While Canada consistently ranks as one of the world’s top countries in which to live, according to the United Nations Human Development Index, when the same criteria is applied to Indigenous peoples in Canada their rank drops to sixtieth or below – far, far behind their Canadian neighbours.
Canada’s Aboriginal policy has been repeatedly criticized both internationally and nationally for violating Indigenous peoples’ rights. The federal 1986 Comprehensive Claims Policy, for example, is premised on the assimilation of Aboriginal peoples through the extinguishment of their title and rights. This policy has been criticized by the United Nations, discredited by the landmark Royal Commission on Aboriginal Peoples, and cast aside by the Supreme Court of Canada in its 1997 Delgamuukw decision, which recognized the collective rights of Indigenous peoples. Yet the policy continues to influence land rights negotiations and Canadian governments continue to disregard, limit, and terminate Indigenous rights, such as land and treaty rights.
The Government of Canada’s past and current dismissive and discriminatory approach toward Indigenous peoples was evident in its position on the UN Declaration. After opposing and campaigning against it for more than four years following its adoption by the UN General Assembly, the Canadian federal government finally and quietly issued an official, qualified statement of endorsement on November 2010, albeit with many reservations, ultimately calling it an “aspirational document”. The government’s main objections to the UN Declaration included provisions dealing with lands, territories and resources, and free, prior and informed consent (FPIC).
In November 2015, in his mandate letters to ministers, Prime Minister Justin Trudeau asked the Minister of Indigenous and Northern Affairs, the Minister of Justice, and others to implement the UN Declaration in order to renew a nation-to-nation relationship between Canada and Indigenous peoples, “based on recognition, rights, respect, co-operation, and partnership.”
Finally, in May 2016, the Minister of Indigenous and Northern Affairs, Carolyn Bennett, announced Canada would remove its objector status to the UN Declaration and be a full supporter, without qualification, of the UN Declaration. She said: “Today’s announcement that Canada is now a full supporter of the Declaration, without qualification, is an important step in the vital work of reconciliation. Adopting and implementing the Declaration means that we will be breathing life into Section 35 of Canada’s Constitution, which provides a full box of rights for Indigenous peoples.”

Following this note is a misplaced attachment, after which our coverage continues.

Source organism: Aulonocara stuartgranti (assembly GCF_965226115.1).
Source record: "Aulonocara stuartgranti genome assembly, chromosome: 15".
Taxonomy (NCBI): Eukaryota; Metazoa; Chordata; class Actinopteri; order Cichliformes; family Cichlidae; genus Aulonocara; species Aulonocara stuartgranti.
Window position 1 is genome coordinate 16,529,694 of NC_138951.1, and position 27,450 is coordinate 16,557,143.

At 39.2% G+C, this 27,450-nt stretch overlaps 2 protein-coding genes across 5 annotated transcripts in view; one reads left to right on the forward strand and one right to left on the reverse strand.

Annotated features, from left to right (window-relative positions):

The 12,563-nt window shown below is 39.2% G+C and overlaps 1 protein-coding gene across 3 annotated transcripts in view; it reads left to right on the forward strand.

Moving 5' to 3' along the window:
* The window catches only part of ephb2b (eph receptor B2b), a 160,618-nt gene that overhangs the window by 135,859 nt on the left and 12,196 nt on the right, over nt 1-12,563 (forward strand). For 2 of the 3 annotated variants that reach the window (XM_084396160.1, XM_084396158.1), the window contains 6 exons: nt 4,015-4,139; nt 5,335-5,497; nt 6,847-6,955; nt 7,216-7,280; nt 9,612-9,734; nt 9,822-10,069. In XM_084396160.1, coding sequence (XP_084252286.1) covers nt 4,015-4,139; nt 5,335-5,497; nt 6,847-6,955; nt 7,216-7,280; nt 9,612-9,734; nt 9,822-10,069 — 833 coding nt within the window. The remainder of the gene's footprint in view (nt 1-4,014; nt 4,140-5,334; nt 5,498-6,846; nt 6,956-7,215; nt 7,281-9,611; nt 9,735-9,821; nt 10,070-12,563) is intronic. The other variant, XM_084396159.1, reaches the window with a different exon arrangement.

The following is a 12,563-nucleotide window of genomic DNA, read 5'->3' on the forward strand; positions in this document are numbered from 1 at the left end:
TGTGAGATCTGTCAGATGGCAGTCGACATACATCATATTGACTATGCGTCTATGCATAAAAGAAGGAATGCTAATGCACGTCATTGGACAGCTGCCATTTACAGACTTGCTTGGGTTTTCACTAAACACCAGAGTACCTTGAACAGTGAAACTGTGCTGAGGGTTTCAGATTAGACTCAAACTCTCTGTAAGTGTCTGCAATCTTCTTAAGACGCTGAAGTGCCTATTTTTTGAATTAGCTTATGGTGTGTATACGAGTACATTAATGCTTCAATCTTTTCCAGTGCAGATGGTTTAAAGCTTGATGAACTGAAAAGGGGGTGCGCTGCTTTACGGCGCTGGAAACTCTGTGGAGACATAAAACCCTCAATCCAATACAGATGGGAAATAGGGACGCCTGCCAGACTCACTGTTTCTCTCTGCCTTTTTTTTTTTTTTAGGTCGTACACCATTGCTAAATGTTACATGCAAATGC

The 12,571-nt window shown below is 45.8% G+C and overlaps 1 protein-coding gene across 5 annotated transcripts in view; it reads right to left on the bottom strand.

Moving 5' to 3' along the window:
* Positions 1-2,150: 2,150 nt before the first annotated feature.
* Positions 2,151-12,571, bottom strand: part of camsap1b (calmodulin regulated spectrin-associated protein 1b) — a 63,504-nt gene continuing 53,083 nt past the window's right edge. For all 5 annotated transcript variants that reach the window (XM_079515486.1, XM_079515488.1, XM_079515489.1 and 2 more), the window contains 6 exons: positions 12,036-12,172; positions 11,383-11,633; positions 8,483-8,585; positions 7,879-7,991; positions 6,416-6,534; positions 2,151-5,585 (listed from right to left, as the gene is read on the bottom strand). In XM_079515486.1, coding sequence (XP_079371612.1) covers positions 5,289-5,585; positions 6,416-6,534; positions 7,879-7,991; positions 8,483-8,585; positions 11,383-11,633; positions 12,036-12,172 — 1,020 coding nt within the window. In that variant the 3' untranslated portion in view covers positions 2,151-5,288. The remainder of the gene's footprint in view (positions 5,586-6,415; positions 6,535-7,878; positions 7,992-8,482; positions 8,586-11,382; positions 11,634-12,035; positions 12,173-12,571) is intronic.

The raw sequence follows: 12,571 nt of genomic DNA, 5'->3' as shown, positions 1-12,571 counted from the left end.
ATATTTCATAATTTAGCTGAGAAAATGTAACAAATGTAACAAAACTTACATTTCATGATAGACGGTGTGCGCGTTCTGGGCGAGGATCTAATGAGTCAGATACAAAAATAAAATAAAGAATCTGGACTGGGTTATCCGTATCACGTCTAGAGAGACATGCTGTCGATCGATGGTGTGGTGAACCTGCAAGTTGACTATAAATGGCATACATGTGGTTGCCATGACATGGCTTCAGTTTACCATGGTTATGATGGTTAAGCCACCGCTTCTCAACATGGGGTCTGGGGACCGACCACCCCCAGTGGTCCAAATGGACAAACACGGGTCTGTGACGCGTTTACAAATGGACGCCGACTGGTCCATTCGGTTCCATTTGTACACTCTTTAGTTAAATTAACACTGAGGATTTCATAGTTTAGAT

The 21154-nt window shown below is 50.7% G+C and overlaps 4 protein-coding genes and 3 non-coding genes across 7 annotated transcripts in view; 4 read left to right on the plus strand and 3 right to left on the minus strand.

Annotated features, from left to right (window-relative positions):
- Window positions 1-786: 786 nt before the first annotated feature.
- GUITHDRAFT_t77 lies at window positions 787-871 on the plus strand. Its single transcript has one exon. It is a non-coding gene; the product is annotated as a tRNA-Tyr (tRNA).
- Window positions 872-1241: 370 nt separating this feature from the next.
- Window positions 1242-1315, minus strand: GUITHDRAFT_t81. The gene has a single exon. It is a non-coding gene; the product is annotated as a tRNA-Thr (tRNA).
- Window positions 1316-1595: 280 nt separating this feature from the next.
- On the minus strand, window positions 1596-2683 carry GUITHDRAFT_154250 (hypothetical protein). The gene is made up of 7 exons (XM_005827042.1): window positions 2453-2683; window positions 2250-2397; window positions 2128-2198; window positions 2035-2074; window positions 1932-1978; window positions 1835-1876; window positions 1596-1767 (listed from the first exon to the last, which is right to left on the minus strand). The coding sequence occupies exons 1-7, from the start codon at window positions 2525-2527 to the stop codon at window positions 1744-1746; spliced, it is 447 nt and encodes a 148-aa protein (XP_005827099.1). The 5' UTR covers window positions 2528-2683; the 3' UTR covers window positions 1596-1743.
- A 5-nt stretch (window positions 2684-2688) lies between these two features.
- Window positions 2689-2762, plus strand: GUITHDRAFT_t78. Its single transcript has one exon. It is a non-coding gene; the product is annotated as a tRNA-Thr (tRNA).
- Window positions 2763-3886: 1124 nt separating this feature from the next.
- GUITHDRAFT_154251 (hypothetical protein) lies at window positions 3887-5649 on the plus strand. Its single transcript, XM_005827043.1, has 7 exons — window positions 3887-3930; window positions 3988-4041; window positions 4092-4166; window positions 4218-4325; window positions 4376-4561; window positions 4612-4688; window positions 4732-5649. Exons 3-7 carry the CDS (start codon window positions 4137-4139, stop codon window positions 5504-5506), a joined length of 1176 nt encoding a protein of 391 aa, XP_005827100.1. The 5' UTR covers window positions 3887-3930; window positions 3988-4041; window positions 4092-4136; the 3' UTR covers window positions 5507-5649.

KAIROS has been involved since the very beginning, working to get the UN Declaration written and adopted by the UN General Assembly, and later adopted and implemented by the Canadian Government. In 2010, with the support of the Grand Council of the Crees, the Assembly of First Nations and other Indigenous organizations, KAIROS joined with Amnesty International, Canadian Friends Service Committee (Quakers), and Rights & Democracy to launch a public education and advocacy campaign urging Canada to play a leading and constructive role in ensuring the adoption of this urgently-needed international human rights standard by the United Nations. Since Canada’s November 2010 qualified endorsement of the UN Declaration, KAIROS has continued to advocate for its full implementation in Canada.
KAIROS grounds its efforts in the work of the Truth and Reconciliation Commission, which stated in its 2015 final report that “We remain convinced that the United Nations Declaration provides the necessary principles, norms, and standards for reconciliation to flourish in twenty-first-century Canada.”  KAIROS is committed to truth, healing, and reconciliation for the past, and Indigenous justice for the present. We support an active process of decolonization—ourselves, our communities, our churches, and our country—building just and respectful relationships between Indigenous and non-Indigenous peoples, and contributing towards the recognition of Indigenous peoples as distinct peoples and nations, with rights to land and self-determination, as enshrined by the United Nations Declaration on the Rights of Indigenous Peoples.
 The Truth and Reconciliation Commission of Canada, “Honouring the Truth, Reconciling for the Future: Volume 1: Summary,” pg 21.